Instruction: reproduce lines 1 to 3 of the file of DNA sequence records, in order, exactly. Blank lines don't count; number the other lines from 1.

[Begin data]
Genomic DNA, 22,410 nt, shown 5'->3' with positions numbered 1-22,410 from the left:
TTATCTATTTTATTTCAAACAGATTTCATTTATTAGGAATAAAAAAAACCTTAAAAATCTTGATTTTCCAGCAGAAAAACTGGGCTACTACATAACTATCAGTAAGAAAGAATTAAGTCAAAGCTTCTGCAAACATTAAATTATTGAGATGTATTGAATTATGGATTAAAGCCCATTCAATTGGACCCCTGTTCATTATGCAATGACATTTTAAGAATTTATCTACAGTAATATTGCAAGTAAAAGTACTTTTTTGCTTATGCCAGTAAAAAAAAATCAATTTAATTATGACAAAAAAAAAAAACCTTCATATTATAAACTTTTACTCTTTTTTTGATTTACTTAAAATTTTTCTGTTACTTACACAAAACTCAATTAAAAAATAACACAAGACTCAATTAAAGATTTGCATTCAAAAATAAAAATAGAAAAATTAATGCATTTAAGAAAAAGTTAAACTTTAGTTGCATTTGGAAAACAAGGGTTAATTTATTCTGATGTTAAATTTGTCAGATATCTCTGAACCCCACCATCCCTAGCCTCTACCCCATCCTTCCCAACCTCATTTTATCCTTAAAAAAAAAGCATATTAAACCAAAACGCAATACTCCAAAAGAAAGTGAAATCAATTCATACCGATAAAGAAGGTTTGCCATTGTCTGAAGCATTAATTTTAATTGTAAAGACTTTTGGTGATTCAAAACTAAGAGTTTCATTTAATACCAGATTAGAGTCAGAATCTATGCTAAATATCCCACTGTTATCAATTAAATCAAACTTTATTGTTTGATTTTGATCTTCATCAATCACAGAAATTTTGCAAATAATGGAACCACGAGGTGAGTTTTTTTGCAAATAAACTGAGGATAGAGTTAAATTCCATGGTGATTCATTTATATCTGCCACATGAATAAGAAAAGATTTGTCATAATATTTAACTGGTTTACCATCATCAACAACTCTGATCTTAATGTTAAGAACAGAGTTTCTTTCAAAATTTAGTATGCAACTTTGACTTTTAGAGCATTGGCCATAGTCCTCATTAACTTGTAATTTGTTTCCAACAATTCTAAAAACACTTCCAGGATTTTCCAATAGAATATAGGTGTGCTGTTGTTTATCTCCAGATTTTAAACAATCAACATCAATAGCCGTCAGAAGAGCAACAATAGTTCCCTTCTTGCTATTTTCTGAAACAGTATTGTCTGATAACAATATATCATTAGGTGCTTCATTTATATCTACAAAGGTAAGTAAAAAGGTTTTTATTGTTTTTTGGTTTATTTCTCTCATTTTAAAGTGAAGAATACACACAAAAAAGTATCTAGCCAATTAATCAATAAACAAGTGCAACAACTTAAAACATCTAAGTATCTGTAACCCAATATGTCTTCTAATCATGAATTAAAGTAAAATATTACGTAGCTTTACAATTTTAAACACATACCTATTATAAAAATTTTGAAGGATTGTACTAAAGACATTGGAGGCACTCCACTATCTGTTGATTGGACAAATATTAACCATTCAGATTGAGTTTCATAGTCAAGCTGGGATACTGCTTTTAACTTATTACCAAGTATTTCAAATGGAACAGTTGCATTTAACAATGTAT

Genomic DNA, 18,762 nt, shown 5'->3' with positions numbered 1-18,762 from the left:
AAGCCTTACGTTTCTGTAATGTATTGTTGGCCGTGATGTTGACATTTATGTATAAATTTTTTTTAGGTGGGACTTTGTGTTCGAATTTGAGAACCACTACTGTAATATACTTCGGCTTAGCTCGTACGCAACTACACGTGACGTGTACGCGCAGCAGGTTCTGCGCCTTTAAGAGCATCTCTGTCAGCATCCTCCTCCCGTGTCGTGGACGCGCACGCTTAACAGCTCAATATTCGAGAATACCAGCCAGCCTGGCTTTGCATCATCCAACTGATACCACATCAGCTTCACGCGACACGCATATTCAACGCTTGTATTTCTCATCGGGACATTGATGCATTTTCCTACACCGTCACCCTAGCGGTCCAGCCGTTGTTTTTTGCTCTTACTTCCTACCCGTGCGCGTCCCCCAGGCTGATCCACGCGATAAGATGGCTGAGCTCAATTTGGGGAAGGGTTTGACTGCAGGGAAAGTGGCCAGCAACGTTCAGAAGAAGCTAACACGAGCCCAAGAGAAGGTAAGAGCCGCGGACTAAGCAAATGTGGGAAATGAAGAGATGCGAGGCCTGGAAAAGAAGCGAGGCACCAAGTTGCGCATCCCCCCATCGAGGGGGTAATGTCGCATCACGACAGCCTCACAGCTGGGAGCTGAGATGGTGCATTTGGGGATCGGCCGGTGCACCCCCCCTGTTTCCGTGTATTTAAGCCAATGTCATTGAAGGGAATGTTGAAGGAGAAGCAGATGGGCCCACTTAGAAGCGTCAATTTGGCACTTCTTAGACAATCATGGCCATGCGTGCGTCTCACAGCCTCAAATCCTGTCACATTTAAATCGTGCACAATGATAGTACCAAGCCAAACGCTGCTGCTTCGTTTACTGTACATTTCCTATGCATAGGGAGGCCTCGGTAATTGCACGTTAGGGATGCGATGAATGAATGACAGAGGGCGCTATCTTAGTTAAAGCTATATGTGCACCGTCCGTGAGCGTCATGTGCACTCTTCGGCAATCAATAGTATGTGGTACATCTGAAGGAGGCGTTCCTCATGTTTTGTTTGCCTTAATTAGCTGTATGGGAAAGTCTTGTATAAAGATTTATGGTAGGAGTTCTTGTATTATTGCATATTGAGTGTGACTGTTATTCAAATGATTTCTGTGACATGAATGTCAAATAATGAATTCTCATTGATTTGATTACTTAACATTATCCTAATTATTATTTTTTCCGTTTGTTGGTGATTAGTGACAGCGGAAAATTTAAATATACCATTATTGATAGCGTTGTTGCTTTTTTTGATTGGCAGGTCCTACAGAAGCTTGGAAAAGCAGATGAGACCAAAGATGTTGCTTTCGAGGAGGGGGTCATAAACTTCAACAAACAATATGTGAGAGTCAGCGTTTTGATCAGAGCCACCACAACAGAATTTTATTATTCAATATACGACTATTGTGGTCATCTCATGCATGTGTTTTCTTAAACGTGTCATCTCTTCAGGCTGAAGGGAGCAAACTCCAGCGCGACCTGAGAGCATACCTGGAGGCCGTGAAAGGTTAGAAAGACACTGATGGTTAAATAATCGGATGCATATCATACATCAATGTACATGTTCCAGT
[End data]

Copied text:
Genomic DNA, 22,410 nt, shown 5'->3' with positions numbered 1-22,410 from the left:
TTATCTATTTTATTTCAAACAGATTTCATTTATTAGGAATAAAAAAAACCTTAAAAATCTTGATTTTCCAGCAGAAAAACTGGGCTACTACATAACTATCAGTAAGAAAGAATTAAGTCAAAGCTTCTGCAAACATTAAATTATTGAGATGTATTGAATTATGGATTAAAGCCCATTCAATTGGACCCCTGTTCATTATGCAATGACATTTTAAGAATTTATCTACAGTAATATTGCAAGTAAAAGTACTTTTTTGCTTATGCCAGTAAAAAAAAATCAATTTAATTATGACAAAAAAAAAAAACCTTCATATTATAAACTTTTACTCTTTTTTTGATTTACTTAAAATTTTTCTGTTACTTACACAAAACTCAATTAAAAAATAACACAAGACTCAATTAAAGATTTGCATTCAAAAATAAAAATAGAAAAATTAATGCATTTAAGAAAAAGTTAAACTTTAGTTGCATTTGGAAAACAAGGGTTAATTTATTCTGATGTTAAATTTGTCAGATATCTCTGAACCCCACCATCCCTAGCCTCTACCCCATCCTTCCCAACCTCATTTTATCCTTAAAAAAAAAGCATATTAAACCAAAACGCAATACTCCAAAAGAAAGTGAAATCAATTCATACCGATAAAGAAGGTTTGCCATTGTCTGAAGCATTAATTTTAATTGTAAAGACTTTTGGTGATTCAAAACTAAGAGTTTCATTTAATACCAGATTAGAGTCAGAATCTATGCTAAATATCCCACTGTTATCAATTAAATCAAACTTTATTGTTTGATTTTGATCTTCATCAATCACAGAAATTTTGCAAATAATGGAACCACGAGGTGAGTTTTTTTGCAAATAAACTGAGGATAGAGTTAAATTCCATGGTGATTCATTTATATCTGCCACATGAATAAGAAAAGATTTGTCATAATATTTAACTGGTTTACCATCATCAACAACTCTGATCTTAATGTTAAGAACAGAGTTTCTTTCAAAATTTAGTATGCAACTTTGACTTTTAGAGCATTGGCCATAGTCCTCATTAACTTGTAATTTGTTTCCAACAATTCTAAAAACACTTCCAGGATTTTCCAATAGAATATAGGTGTGCTGTTGTTTATCTCCAGATTTTAAACAATCAACATCAATAGCCGTCAGAAGAGCAACAATAGTTCCCTTCTTGCTATTTTCTGAAACAGTATTGTCTGATAACAATATATCATTAGGTGCTTCATTTATATCTACAAAGGTAAGTAAAAAGGTTTTTATTGTTTTTTGGTTTATTTCTCTCATTTTAAAGTGAAGAATACACACAAAAAAGTATCTAGCCAATTAATCAATAAACAAGTGCAACAACTTAAAACATCTAAGTATCTGTAACCCAATATGTCTTCTAATCATGAATTAAAGTAAAATATTACGTAGCTTTACAATTTTAAACACATACCTATTATAAAAATTTTGAAGGATTGTACTAAAGACATTGGAGGCACTCCACTATCTGTTGATTGGACAAATATTAACCATTCAGATTGAGTTTCATAGTCAAGCTGGGATACTGCTTTTAACTTATTACCAAGTATTTCAAATGGAACAGTTGCATTTAACAATGTAT

Genomic DNA, 18,762 nt, shown 5'->3' with positions numbered 1-18,762 from the left: